Here is where things get wild. Alice tries to get some sleep when the two roofers arrive, wearing jumpsuits, glitter footwear, wild hair dos and goggles.  They are named Fluff Pup and Cloudy Twilight. They scurry around the furniture, jump on it, act weird. And they take a keen interest in the baby. Ones antennae goes up…who are these people? Are they trying to hurt the baby?

I think it’s obvious that Alice is hallucinating, conjuring these two weird roofers, she is so tired. And there are those thoughts when a new mother is so tired and overcome with taking care of this helpless baby that her thoughts might turn dark.

The Production. Director, Monica Dottor, establishes this darkness right from the get-go. A young woman with a baby in her arms approaches a line on the floor of the set and on the other side it says, Mind the Gap, as in the subway system in London.  The woman wavers, looks distraught, blank, whatever you think.  We hear the sound of a subway train approaching and the mother doesn’t look like it will end well. Just as quickly we go into the play specifically with Alice, her husband and the baby.

Humour is there between Alice and Guy and certainly with the loopy roofers, but we have been primed to be watchful for strange behaviour. If anything Alice is obsessed with listening to the device that can tell her if the baby is crying in another room. If she hears nothing she thinks something is wrong besides the child being asleep.

Director Monica Dottor is such a rock star of a director.  Here she is also the choreographer and designed the simple set and costumes—the wild roofers are hilarious. There are puff-ball clouds above the set, a simple well used sofa and a crib.

Dottor’s production is bold, lively, graceful, and sometimes over the top with the two loopy roofers. Because Dottor is also a choreographer, there is a fluidity to the movement: characters follow each other around almost like the Marx Brothers routine.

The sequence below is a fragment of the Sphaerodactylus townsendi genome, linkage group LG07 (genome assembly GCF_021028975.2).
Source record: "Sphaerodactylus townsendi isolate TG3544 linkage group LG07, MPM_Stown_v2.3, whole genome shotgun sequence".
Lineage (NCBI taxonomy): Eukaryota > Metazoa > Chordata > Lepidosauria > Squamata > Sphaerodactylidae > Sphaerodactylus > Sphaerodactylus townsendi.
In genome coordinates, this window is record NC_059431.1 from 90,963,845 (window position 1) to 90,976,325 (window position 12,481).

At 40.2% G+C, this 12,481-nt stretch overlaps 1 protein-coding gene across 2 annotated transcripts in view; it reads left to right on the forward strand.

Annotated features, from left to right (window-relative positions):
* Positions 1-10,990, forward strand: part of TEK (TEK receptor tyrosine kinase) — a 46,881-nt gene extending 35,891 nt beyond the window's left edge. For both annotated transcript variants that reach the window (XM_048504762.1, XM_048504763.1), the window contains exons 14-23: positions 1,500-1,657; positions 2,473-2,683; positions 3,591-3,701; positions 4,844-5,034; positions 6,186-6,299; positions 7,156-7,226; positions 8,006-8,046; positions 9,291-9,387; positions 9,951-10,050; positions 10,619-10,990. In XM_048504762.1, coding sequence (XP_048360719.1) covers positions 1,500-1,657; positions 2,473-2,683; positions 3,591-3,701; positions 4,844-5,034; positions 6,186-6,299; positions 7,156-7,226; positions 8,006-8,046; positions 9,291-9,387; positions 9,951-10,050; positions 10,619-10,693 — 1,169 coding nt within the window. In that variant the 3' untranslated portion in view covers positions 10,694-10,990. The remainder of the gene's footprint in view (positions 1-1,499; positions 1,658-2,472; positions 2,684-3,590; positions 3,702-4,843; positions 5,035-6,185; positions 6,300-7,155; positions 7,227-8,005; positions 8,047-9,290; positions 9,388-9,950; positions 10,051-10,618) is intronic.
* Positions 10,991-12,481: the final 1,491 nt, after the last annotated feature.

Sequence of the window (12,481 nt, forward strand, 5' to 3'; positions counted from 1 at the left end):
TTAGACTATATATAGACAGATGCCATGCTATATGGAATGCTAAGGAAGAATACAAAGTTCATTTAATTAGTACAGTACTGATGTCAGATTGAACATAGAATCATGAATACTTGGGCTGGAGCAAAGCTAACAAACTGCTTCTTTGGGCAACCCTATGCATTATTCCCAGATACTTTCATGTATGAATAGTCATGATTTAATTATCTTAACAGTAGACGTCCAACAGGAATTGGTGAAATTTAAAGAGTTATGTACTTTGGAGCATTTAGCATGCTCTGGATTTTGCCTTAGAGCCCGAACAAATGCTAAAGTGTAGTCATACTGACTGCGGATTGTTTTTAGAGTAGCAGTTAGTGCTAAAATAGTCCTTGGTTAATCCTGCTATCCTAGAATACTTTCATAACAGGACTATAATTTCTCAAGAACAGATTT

And because the cast is so well suited there is an abundance of humour to it all with that undercurrent of seriousness not far away.

As Alice, Tess Degenstein seems so drawn and tired, but still tries to put on a brave face. You do believe she is a stressed out new mother.  She is fearlessly protective of her baby with these two strange roofers.

Jordan Pettle is sweet as Guy the attentive husband, but then scattered and thoughtless when he can’t understand how overwhelmed she is. Both Lisa Ryder as Cloudy Twilight and Selina Martin as Fluff Pup are both loopy and forbidding in their wildly humorous turns as the two roofers. Their smiles seem demonic and not at all friendly.

Comment. We have read stories of new mothers doing harm to themselves and their babies because of postpartum depression and that thought is front and centre with that first scene with the mother, baby and oncoming subway train.

I love Lisa Ryder’s bravery in writing about this really important subject that does not get much attention. And she has written about it in such a compelling, inventive way.

I do have a concern. I thought that the hallucination scene went on too long.  It leaves Alice in a confused, vulnerable position without self-knowledge on how to deal with it.

When the hallucination ends and Guy comes home Alice seems happy for his return, but the play goes on with another scene that echoes the one at the beginning with a different result (I hope I’m being properly vague). I feel the ending is too abrupt and the result not actually earned. I think that needs a rethink and perhaps a tweak here or there. But on the whole, it’s a needed observation of a taboo subject. And it’s given a terrific production.

Nightwood Theatre and Bald Ego present:

Began: March 26, 2019.

Closes: April 14, 2019.

Running Time: 70 minutes.

www.nightwood.net

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At the Five Points Theatre, Barrie, Ont.

Written by Nikolai Gogol

Adapted by Selma Dimitrijevic

Directed by Esther Jun

Set and lighting by Joe Pagnan

Costumes by Michelle Bohn

Sound by Joshua Doerksen

Cast: Izad Etemadi

Nicky Guadagni

Alana Hibbert

Tyrone Savage

Giovanni Spina

Rachel Vanduzer

Jean Yoon

A wild ride of a show. Nikolai Gogol puts his laser gaze on the world of the shyster and out scams the scammer (in this classic from 1840). Director Esther Jun has assembled a cast of smart, funny operators who blow open that world.

The Story. Iharev is so devoted to gambling that he even has his own special deck of cards. The better to win a game against various unsuspecting marks. His latest scam scored 80,000 rubles. He checks into a small hotel in a small town ready to scam more unsuspecting folks. He meets three gamblers in the hotel who tell him of a rich landowner, Mr. Glov who would be a perfect mark. So they decide to go into scheming to get Mr. Glov in a game of cards to relieve him of some of his money. But it doesn’t go according to plan. Or does it? Or who is zooming whom?? Gogol gets you again.